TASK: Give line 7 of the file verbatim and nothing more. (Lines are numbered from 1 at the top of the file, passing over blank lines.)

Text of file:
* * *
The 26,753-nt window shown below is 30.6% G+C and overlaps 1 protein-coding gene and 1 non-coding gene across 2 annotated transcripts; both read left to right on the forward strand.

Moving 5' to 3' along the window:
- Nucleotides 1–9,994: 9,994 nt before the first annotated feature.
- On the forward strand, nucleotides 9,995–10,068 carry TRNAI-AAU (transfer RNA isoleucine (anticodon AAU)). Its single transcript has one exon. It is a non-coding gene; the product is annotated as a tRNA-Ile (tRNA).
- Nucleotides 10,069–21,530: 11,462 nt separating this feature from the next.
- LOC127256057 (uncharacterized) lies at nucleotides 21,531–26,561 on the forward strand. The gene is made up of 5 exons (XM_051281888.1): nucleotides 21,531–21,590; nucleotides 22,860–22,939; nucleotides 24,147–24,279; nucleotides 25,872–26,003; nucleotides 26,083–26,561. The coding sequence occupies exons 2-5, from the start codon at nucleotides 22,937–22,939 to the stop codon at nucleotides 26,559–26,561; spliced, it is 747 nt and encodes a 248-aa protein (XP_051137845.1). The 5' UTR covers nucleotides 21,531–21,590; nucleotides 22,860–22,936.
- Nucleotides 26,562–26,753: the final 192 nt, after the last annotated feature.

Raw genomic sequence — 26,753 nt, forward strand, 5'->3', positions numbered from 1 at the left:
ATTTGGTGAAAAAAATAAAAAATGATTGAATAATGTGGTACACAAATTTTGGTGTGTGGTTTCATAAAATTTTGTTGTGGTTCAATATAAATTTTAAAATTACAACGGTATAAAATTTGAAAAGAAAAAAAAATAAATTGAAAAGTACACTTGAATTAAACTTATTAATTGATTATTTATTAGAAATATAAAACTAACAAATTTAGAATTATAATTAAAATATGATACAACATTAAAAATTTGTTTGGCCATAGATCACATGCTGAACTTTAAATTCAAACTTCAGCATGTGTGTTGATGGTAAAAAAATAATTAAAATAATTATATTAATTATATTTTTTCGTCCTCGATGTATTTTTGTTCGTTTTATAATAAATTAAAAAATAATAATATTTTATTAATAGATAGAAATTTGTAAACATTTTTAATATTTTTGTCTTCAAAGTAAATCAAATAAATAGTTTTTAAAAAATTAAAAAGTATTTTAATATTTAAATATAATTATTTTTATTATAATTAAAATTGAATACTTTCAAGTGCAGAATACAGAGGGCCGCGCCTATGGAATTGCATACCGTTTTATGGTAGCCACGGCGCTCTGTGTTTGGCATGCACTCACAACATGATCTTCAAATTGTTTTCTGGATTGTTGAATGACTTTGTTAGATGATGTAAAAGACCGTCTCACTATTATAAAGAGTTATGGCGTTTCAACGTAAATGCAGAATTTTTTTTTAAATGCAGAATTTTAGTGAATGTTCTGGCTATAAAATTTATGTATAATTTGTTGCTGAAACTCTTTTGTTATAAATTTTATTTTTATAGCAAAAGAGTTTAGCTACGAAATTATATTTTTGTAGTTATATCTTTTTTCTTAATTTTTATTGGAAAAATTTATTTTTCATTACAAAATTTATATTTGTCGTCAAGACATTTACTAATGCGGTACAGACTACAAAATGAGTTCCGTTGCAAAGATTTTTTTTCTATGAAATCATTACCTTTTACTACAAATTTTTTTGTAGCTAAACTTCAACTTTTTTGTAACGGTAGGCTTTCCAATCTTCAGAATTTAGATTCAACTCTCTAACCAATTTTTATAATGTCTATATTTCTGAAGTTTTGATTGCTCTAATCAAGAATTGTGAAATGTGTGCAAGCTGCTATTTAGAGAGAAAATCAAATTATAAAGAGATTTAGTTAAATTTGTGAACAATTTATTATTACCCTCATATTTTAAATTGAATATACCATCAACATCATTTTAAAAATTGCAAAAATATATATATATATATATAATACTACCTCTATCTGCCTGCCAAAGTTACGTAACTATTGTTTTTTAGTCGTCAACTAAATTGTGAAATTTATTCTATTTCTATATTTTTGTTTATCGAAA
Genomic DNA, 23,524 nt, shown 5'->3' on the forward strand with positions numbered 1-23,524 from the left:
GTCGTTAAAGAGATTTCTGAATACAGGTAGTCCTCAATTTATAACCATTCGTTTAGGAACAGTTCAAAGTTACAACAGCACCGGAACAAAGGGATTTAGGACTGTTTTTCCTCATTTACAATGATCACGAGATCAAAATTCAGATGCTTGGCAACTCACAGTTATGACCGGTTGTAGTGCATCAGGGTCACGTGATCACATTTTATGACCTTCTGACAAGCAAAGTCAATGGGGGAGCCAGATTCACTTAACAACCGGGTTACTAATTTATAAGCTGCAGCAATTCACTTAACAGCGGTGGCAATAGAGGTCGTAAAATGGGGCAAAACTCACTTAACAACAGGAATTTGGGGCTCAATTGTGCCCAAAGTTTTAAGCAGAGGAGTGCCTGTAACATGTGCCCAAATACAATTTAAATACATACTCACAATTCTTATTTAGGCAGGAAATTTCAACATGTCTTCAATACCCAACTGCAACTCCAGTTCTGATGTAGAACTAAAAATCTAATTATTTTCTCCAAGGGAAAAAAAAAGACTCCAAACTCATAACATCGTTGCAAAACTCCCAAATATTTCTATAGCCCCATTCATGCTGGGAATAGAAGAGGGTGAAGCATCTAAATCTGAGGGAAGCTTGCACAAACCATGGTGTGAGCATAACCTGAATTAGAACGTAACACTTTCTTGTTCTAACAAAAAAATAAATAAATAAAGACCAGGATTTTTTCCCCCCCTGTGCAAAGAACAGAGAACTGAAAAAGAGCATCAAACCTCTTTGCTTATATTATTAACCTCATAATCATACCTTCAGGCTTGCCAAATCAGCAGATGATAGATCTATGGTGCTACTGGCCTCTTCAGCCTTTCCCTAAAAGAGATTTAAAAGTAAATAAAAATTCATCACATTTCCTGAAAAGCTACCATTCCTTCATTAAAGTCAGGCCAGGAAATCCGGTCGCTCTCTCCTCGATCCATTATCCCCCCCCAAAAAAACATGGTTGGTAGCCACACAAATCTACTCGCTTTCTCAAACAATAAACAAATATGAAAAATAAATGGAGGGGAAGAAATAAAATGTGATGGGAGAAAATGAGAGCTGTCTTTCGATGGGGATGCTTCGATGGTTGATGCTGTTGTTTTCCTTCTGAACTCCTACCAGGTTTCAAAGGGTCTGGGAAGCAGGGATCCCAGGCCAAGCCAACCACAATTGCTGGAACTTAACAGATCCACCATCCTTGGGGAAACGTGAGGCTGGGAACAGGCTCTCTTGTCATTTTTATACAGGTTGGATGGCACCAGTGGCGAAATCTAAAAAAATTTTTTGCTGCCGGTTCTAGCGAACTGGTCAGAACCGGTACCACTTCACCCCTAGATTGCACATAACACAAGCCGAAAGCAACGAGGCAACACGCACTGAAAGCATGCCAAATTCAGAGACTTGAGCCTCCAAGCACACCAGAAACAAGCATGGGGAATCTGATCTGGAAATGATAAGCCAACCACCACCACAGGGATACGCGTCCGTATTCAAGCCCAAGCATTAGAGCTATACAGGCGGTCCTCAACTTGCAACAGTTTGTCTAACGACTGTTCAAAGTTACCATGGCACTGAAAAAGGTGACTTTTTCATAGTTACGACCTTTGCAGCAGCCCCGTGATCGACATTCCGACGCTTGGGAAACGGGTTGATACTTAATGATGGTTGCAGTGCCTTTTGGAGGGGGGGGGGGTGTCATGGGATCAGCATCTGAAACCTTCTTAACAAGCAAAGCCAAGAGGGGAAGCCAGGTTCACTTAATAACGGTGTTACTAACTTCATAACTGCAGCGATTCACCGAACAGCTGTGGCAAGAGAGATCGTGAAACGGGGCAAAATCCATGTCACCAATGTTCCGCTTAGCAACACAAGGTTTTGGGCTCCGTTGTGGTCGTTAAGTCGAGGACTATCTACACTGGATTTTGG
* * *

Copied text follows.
- Nucleotides 26,562–26,753: the final 192 nt, after the last annotated feature.